Article: Child and Youth Homelessness in Our Nation’s Schools

WASHINGTON  – Federal data was just released regarding homelessness among children and youth.  The National Association for the Education of Homeless Children and Youth (NAEHCY) and First Focus compiled and analyzed the data into an article of the current condition of child and youth homelessness.

Homelessness as a whole has increased across the nation with the continuation of economic troubles.  Many families find themselves suddenly without a car, home, job or all three and struggle knowing how to pull through.  These families often have children in tow and face the challenge of getting them fed, clothed and educated.  Schools have been able to step in and provide assistance for children at risk or currently homeless, but many budget cuts are limiting the amount of money available for such services. 

The number of homeless children and youth has increased nationwide by 41% in the last 2 years.  62% of cases cited the economic downturn as the reason for becoming homeless.  $70 million from the American Recovery and Reinvestment Act (ARRA) will go to the McKinney-Vento Education for Homeless Children and Youth (EHCY) to assist public schools in doing more to bring these numbers down.  Even so, only one in five school districts will receive any support through ARRA homeless education funds or the regular McKinney-Vento funding.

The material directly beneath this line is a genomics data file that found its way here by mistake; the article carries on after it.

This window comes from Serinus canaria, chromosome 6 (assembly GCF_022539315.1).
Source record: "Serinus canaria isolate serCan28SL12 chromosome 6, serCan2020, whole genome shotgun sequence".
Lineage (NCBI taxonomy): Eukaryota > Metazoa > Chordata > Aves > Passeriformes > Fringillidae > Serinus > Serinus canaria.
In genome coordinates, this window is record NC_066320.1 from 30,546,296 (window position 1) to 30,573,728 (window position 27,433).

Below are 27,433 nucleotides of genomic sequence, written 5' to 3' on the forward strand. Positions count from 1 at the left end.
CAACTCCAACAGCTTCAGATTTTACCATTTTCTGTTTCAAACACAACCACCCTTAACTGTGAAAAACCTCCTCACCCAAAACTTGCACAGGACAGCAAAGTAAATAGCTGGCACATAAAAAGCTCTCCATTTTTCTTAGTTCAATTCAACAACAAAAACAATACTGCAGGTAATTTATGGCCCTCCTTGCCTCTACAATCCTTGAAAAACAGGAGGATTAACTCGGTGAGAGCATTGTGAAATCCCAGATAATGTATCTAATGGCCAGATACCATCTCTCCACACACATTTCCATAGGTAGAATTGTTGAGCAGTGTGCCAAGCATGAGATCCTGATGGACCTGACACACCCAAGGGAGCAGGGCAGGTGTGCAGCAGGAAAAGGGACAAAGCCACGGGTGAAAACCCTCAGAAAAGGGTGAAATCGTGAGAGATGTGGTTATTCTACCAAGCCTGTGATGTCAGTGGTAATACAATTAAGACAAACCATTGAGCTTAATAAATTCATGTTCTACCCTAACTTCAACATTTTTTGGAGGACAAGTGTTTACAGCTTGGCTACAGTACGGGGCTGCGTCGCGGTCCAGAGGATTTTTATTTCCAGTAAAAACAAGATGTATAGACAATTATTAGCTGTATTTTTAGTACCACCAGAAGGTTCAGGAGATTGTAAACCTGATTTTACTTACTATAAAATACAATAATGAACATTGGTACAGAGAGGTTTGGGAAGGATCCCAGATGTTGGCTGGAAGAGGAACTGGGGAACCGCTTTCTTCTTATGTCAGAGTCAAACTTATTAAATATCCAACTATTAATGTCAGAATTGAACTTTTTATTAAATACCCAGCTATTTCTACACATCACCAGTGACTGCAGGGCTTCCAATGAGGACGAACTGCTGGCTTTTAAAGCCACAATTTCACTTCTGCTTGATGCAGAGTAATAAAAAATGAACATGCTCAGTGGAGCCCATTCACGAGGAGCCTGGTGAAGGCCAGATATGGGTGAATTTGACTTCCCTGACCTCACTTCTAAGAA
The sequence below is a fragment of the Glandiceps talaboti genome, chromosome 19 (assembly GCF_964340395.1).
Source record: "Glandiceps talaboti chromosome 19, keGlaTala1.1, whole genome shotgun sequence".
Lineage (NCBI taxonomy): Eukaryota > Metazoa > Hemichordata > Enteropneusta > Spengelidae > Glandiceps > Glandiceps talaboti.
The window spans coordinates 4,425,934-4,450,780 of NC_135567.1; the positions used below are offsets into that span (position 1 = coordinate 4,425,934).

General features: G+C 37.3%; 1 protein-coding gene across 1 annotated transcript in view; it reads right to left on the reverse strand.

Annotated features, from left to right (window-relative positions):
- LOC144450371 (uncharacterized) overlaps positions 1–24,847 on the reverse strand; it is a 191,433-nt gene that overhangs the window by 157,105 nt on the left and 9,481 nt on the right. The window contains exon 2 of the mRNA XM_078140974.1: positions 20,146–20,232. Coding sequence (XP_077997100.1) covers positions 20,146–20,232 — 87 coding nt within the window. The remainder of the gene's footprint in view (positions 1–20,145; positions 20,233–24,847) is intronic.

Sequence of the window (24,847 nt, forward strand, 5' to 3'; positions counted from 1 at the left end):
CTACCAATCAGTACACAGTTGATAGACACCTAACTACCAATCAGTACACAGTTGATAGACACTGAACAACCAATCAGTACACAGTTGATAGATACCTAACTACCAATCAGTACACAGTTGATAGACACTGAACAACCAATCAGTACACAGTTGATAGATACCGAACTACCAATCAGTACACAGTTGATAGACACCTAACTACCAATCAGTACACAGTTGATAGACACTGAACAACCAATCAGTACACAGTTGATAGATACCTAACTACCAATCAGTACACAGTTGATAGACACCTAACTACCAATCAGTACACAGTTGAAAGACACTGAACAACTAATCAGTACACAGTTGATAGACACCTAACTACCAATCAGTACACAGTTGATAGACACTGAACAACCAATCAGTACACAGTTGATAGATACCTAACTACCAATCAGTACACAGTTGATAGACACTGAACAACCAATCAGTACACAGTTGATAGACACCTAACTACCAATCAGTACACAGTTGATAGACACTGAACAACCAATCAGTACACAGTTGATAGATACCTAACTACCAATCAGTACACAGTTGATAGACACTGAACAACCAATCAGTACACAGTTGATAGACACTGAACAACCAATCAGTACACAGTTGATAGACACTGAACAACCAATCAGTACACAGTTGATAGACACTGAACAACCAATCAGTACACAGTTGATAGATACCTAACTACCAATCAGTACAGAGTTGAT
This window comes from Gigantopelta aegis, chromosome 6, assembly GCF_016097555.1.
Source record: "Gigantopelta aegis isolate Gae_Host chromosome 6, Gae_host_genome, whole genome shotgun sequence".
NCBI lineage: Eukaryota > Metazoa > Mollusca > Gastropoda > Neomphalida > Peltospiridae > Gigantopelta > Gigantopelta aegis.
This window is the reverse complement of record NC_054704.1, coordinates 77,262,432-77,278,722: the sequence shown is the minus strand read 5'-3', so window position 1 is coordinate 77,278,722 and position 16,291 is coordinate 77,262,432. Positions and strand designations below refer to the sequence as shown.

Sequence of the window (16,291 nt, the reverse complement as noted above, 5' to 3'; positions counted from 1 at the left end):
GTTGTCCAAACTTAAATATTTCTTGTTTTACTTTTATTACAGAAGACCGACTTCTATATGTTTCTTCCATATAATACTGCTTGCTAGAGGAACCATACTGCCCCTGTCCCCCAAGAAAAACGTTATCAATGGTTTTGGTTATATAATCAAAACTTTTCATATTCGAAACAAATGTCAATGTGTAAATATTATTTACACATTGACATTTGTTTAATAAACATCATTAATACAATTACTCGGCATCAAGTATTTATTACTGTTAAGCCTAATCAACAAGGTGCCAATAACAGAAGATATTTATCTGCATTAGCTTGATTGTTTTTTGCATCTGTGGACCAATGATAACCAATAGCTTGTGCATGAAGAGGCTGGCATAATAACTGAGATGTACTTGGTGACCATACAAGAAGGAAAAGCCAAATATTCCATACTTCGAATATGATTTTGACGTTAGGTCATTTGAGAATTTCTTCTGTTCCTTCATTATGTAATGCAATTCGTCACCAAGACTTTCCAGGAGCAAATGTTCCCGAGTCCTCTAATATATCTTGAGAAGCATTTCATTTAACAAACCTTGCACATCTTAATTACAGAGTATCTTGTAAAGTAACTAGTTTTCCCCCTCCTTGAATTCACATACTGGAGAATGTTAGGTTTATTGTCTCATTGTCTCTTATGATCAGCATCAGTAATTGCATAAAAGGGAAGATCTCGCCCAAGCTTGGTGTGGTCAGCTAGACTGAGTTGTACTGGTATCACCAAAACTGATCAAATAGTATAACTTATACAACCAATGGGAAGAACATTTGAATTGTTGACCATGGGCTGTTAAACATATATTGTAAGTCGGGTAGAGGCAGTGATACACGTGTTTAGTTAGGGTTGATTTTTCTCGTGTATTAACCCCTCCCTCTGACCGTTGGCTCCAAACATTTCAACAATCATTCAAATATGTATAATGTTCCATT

This money is used by the districts in many different ways such as to increase support, transportation assistance, expanding outreach and identification efforts, strengthening support for specific subpopulations of homeless children and youth and many more.  One school used the funds to hire staff for the sole purpose of checking local motels.  The year prior, they had 191 identified homeless students, but at the end of that year of targeted searching, that number rose to 2,197.

The ARRA surveyed the participating school districts asking what the greatest challenges were for them.  Lack of affordable housing topped the chart at 47% and was closely followed by “identification of homeless students” at 44%.  Other challenges include “transportation to school of origin” (32%), “basic needs (clothing, health, etc)” (29%) and “lack of community collaboration” (10%).  The report also shows a breakdown of the increase in homeless students from the year 2006-2008 by state.  Ohio came in at 18% increase during those two years.

For the full report, please visit the NAEHCY website:

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